SOCIAL MEDIA

3 Ways to Supercharge Your Social Media

If all you've done is set up brand pages on Facebook, Twitter, and other social media sites, it's probably time to rethink what you're doing there.
Image excerpted from The Smarter Startup by Neal Cabage and Sonya Zhang. Copyright © 2013. Used with permission of Pearson Education, Inc. and New Riders
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When I started Likeable Media seven years ago, I encountered many brands that were social media "virgins." They were just getting started with a blank canvas. Now, a reported 79 percent of businesses of all shapes and sizes use social media.

If you're like many of those, you've probably gotten into a groove. But you don't want that to mean that you're in a rut. Here are three universal ways you can rethink your social media strategy to supercharge your efforts, regardless of the tools you use:

1. How You Monitor
When I talk to a potential new client, and ask if he's listening to conversations across social media, 99 percent of the time he says, "Yes." But if I dig deeper, I find that "listening" usually means "monitoring." He's on the lookout for users mentioning or replying to his or his company's @handle on Twitter, or talking about the brand elsewhere on the web. But instead of this, brands need to be proactively listening. This means paying attention to strategic keywords well beyond the brand's name. Consider looking out for key words or hashtags that your users would be apt to use. If you're a toothpaste company, for instance, rather than just searching for your brand name, check keywords like "teeth whitening" or #yellowteeth. This allows you to capitalize on conversations taking place around issues relevant to your brand. Imagine surprising someone who talks about hating their #yellowteeth with a trial pack of whitening strips, for instance. That small shift is responsible for many of the magical moments brands have created in social media, including those from Morton'sOreo, and the Rio in Las Vegas.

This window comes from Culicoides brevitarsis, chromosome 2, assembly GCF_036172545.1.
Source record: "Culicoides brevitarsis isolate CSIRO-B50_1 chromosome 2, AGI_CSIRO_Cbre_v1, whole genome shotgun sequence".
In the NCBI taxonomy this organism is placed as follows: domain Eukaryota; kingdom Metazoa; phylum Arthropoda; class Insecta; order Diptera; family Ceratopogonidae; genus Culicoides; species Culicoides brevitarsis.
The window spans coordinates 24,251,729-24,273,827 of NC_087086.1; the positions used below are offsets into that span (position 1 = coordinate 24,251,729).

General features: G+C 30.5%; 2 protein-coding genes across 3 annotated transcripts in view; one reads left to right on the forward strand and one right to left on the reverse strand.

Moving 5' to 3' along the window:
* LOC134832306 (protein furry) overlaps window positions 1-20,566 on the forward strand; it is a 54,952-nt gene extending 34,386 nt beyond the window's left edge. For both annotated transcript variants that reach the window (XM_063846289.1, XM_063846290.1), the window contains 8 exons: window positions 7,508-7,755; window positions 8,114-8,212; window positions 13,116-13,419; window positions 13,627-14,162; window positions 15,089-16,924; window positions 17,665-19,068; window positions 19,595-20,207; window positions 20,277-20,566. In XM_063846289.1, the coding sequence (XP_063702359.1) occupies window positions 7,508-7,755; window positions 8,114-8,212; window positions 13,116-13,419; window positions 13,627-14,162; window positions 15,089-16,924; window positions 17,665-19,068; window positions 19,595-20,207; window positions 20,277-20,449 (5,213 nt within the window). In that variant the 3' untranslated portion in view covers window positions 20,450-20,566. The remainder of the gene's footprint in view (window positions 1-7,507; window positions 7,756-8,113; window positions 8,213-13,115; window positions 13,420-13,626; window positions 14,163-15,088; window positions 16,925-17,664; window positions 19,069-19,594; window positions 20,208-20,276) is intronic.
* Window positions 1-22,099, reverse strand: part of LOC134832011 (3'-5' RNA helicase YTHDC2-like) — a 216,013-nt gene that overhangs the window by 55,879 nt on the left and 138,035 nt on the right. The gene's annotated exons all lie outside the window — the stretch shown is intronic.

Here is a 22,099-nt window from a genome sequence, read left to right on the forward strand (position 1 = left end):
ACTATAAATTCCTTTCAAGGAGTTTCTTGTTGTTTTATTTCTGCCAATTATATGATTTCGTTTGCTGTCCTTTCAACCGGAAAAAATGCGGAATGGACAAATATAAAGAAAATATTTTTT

2. Your Branding Messages
Companies are now content producers, creating media that can be viewed and shared across multiple networks. And yet, if you take off your marketer cap and put on your human hat, you're generally not on social media to have brands market to you. Usually, you're there to have a conversation or check out pictures of your friends. When brands produce content, far too often they approach it like they're producing ads. They tend to come up with heavily-branded, shorter versions of commercials, and clog the feeds of irritated consumers everywhere. The brands that truly understand content are the ones that recognize the best content is not about them, but about something valuable to the people who see or read it. That means it should be funny, entertaining, suprising, or useful. If you try this, I'm certain you'll see far more consumers actively dissemminate what you create. Check out this Facebook post from  Seamless, the food delivery service, as a great example of non-branded content that readers want to respond to and make available to their friends.

3. The Rationale 
I used to have to convince a company to put the Facebook or Twitter icon on its website or marketing materials. Now you'll see a slew of social calls-to-action across most brand's consumer touch points. But most brands still do not give consumers a reason to follow their Facebook pages or Twitter handles. Why should a consumer like your LinkedIn company page, for instance? Is yours chock full of great content? Does it offer deals? Are there exclusive updates only for fans? Are your social media profiles simply a fun place to go? You need to understand why consumers "like" your brand on social media (this recent study might help) and set your strategy accordingly. Still not sure? Ask people! They'll tell you--right in your feed. These tips will help you rethink and spruce up your current social media efforts--regardless of the networks you choose. What else has helped you supercharge your social media footprint. Let me know in the comments below.

IMAGE: Steven Puetzer/Getty
Last updated: Jul 17, 2013




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